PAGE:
I got right down to work the moment I walked in the door. I peeled and sliced the beets and cut them into quarters. Those little suckers should have come with a trigger warning; they bled all over my kitchen. Beet juice was everywhere. My house looked like the set of slasher film. I tossed the horror scene onto a baking sheet and into the oven for 40 minutes. I spent most of that time scrubbing my hands like a surgeon and performing Lady MacBeth’s sleepwalking scene. “Out, damned spot! Out I say!”
The beets were delicious! I felt like a magician turning those purple mud balls into something worthy of eating. I had eaten beets several times before and loved them but this was different. I guess food that doesn’t come from a can really does taste better. I missed my cookie diet, but I was proud of myself for expanding my menu.
The morning after roasting the beets I got up to go to the bathroom as usual. Apparently taste isn’t the only difference between canned and fresh produce. I had the most gorgeous fuchsia urine the world has ever seen. At first, I was certain that I was on death’s door and immediately blamed the Girl Scouts and their disgusting Samoas. It took me a few minutes to calm my panic attack and realize that the beets had given me this little present. Then later, on my way to work, I get this text message from my husband: “I have purple pee and poop, disturbing yet beautiful …”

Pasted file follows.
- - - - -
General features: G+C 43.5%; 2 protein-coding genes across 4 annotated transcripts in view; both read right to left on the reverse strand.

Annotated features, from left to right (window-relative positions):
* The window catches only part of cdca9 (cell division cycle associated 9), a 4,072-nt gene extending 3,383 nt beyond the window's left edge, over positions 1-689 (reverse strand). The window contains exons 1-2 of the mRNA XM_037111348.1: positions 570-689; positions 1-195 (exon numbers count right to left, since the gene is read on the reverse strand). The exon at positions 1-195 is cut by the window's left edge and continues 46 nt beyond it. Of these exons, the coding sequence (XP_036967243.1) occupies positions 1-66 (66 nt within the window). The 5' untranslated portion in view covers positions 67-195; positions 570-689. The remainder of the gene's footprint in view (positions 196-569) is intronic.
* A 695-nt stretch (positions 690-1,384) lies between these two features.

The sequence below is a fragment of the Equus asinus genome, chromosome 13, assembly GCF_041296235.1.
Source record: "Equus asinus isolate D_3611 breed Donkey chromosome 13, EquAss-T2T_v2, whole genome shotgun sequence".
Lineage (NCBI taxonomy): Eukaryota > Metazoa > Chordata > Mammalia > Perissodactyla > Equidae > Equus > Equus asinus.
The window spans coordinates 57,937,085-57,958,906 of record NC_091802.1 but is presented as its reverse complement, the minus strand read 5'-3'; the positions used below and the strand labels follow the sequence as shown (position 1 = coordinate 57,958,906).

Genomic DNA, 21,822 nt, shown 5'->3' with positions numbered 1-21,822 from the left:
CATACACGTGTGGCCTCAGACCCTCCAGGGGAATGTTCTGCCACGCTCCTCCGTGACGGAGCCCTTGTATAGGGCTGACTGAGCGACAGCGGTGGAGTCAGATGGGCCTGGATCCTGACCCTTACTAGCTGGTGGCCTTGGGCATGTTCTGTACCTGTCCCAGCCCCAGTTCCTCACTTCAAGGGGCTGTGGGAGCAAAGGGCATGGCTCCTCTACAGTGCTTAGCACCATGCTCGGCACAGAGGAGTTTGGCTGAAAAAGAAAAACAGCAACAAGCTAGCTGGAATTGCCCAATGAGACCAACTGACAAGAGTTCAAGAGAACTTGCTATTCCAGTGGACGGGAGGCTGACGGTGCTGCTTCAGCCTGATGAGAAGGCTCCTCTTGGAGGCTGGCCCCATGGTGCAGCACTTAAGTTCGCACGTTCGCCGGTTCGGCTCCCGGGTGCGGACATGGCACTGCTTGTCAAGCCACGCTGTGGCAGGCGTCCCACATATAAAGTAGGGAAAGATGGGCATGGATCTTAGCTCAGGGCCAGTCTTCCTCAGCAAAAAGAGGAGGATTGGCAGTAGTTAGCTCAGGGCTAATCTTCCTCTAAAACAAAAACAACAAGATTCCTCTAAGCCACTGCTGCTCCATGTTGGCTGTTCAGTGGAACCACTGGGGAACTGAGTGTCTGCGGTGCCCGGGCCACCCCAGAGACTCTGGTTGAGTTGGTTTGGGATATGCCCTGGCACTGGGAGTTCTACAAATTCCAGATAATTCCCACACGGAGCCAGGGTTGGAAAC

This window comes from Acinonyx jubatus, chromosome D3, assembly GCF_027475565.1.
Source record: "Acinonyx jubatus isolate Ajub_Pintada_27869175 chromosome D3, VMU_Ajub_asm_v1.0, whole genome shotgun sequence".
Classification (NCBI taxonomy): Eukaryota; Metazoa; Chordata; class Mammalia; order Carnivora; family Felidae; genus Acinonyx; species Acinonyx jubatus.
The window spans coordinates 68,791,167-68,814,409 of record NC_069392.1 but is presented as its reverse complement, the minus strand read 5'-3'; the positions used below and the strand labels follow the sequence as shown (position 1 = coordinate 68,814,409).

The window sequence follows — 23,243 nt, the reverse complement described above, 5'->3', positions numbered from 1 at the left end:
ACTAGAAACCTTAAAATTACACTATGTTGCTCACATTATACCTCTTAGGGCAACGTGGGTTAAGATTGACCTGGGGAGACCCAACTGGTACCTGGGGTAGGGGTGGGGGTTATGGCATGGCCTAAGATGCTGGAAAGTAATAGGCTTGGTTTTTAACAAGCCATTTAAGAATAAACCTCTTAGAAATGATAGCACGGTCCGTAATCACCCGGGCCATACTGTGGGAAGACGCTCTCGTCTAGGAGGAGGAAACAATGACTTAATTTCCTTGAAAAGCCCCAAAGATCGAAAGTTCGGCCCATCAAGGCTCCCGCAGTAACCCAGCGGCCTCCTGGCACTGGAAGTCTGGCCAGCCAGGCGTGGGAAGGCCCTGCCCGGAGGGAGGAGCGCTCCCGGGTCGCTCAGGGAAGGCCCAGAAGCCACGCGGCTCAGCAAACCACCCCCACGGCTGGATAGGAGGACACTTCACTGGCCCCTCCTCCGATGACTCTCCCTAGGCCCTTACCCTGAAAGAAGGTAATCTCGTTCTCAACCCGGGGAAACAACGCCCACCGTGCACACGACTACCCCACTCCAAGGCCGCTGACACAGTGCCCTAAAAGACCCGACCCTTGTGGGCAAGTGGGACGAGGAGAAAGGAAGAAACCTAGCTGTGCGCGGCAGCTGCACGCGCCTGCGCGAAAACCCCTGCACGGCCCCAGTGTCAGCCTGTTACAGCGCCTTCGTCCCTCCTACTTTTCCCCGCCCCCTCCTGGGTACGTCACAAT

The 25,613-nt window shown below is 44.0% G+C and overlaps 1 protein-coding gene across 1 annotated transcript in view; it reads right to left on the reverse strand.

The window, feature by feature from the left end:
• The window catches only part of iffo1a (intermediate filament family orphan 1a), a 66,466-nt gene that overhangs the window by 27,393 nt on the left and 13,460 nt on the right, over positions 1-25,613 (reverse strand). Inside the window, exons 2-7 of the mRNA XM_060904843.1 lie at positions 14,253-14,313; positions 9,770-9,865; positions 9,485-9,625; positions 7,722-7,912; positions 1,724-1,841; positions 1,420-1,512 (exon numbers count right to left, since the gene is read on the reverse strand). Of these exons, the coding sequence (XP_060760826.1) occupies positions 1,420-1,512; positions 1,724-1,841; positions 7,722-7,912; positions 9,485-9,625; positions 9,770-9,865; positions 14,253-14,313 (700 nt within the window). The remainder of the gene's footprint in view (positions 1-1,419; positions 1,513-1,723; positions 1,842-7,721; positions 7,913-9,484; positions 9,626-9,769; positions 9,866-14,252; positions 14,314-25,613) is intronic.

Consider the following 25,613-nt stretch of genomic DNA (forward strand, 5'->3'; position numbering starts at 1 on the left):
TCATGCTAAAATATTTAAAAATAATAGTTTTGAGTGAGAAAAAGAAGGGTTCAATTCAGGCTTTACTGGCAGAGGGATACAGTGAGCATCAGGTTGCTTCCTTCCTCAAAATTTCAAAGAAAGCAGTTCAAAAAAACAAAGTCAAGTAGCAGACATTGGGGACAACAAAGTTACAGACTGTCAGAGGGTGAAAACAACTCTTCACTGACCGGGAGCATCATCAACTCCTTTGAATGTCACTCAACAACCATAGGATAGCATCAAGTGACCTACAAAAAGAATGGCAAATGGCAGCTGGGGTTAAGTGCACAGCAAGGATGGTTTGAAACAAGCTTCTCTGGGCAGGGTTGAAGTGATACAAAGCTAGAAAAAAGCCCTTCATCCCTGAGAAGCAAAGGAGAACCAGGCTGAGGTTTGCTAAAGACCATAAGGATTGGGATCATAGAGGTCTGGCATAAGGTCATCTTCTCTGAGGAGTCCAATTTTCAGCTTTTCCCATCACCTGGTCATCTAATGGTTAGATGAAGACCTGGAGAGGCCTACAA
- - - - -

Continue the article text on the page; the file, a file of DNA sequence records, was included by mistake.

So consider yourself warned: Beets, much like hunger, are a funny and sometimes unpredictable thing. The real lesson here is moderation. Life should be 40 percent cookie and 60 percent beets, or is it the other way around? I never can remember.
3 tablespoons good olive oil
1 1/2 teaspoons fresh thyme leaves, minced
2 teaspoons kosher salt
1 teaspoon freshly ground black pepper
2 tablespoons raspberry vinegar
Juice of 1 large orange
Preheat the oven to 400 degrees.
Remove the tops and the roots of the beets and peel each one with a vegetable peeler. Cut the beets in 1 1/2-inch chunks. (Small beets can be halved, medium ones cut in quarters, and large beets cut in eighths.)
Place the cut beets on a baking sheet and toss with the olive oil, thyme leaves, salt, and pepper. Roast for 35 to 40 minutes, turning once or twice with a spatula, until the beets are tender. Remove from the oven and immediately toss with the vinegar and orange juice. Sprinkle with salt and pepper and serve warm.